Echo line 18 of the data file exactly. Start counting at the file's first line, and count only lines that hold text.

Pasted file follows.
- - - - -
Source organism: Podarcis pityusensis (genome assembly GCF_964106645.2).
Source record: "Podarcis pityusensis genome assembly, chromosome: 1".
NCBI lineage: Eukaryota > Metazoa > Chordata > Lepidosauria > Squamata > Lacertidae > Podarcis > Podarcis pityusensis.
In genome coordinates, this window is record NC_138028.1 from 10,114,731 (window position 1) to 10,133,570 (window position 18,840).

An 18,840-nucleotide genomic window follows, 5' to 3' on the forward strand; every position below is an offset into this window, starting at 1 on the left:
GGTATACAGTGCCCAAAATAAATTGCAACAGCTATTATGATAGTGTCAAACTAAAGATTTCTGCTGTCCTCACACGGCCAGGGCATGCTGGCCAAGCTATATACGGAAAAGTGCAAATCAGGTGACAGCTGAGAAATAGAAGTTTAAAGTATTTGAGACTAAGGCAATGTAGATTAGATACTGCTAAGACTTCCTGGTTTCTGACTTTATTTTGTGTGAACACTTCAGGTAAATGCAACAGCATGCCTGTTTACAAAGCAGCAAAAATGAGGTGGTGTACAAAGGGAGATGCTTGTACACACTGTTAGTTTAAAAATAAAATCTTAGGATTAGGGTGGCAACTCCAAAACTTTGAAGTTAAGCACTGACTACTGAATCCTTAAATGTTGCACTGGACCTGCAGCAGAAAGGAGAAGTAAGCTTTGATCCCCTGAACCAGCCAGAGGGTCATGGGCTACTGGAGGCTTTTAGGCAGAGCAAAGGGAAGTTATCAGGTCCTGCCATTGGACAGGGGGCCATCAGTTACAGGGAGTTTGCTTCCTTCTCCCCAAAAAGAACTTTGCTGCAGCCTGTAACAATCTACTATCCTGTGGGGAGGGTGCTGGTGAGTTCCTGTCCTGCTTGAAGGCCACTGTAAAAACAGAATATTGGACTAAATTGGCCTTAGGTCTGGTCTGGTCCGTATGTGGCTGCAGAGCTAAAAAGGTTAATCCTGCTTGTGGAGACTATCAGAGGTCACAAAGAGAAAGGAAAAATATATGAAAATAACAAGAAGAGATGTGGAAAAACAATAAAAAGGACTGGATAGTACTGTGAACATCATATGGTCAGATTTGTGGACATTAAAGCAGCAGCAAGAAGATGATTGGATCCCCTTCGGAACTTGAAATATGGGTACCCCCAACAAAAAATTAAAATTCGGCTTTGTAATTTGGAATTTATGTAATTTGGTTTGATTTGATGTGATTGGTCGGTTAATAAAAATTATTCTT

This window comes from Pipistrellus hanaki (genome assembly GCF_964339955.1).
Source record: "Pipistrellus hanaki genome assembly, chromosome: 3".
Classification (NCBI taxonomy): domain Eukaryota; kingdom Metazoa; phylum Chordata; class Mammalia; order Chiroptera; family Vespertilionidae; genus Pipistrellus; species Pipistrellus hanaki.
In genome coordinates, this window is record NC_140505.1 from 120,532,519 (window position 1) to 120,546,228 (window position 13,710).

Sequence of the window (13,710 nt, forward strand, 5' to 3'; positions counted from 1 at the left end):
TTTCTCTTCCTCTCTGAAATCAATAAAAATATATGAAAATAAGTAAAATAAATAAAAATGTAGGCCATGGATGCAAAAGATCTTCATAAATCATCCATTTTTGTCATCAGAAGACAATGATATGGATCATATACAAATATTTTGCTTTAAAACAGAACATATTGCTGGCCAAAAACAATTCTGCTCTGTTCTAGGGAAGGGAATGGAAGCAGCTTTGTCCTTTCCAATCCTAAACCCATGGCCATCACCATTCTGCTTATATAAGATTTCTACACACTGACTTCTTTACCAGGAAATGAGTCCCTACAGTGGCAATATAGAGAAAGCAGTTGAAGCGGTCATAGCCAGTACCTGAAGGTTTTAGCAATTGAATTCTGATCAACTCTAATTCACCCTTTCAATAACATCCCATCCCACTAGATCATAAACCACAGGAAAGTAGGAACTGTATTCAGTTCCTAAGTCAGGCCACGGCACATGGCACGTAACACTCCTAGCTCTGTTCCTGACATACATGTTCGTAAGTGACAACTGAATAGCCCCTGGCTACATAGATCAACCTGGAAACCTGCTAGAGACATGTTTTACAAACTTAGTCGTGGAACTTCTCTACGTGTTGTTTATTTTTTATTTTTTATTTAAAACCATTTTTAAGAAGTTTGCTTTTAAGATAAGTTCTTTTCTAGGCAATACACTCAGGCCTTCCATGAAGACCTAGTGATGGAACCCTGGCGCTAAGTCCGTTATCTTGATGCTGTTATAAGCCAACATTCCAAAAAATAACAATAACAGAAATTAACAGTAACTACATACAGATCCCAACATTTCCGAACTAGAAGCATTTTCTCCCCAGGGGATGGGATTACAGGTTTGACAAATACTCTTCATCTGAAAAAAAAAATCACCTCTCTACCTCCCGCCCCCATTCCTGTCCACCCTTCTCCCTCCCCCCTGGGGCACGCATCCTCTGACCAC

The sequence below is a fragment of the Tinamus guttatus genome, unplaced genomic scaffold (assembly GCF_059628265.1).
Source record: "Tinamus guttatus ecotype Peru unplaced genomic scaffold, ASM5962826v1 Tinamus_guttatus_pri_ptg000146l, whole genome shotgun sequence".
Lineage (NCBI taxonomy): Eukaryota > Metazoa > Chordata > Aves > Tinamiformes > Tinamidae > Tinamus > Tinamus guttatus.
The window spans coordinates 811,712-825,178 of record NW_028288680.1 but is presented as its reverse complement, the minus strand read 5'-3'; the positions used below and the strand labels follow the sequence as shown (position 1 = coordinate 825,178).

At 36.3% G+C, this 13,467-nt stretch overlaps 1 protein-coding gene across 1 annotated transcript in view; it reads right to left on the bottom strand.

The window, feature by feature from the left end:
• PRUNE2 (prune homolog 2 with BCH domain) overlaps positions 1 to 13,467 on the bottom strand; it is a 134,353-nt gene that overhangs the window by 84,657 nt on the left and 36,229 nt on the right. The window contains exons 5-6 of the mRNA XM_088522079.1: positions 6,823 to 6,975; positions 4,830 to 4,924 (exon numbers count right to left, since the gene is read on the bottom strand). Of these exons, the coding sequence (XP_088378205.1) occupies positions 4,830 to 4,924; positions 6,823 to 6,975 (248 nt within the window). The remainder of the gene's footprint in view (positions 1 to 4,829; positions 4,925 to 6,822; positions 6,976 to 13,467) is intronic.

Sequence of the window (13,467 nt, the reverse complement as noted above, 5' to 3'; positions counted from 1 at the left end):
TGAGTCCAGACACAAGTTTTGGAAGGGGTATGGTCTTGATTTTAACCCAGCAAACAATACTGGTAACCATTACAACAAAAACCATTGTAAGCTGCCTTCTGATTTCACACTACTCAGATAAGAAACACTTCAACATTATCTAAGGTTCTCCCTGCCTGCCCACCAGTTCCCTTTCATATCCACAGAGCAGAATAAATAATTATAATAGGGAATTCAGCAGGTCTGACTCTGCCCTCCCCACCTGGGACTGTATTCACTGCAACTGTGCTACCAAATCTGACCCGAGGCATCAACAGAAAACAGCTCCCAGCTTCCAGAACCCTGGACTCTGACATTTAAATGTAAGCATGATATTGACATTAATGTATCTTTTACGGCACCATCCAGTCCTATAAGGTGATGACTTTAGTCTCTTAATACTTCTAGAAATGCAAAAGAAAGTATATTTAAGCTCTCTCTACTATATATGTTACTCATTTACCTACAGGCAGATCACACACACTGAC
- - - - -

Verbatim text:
The window, feature by feature from the left end: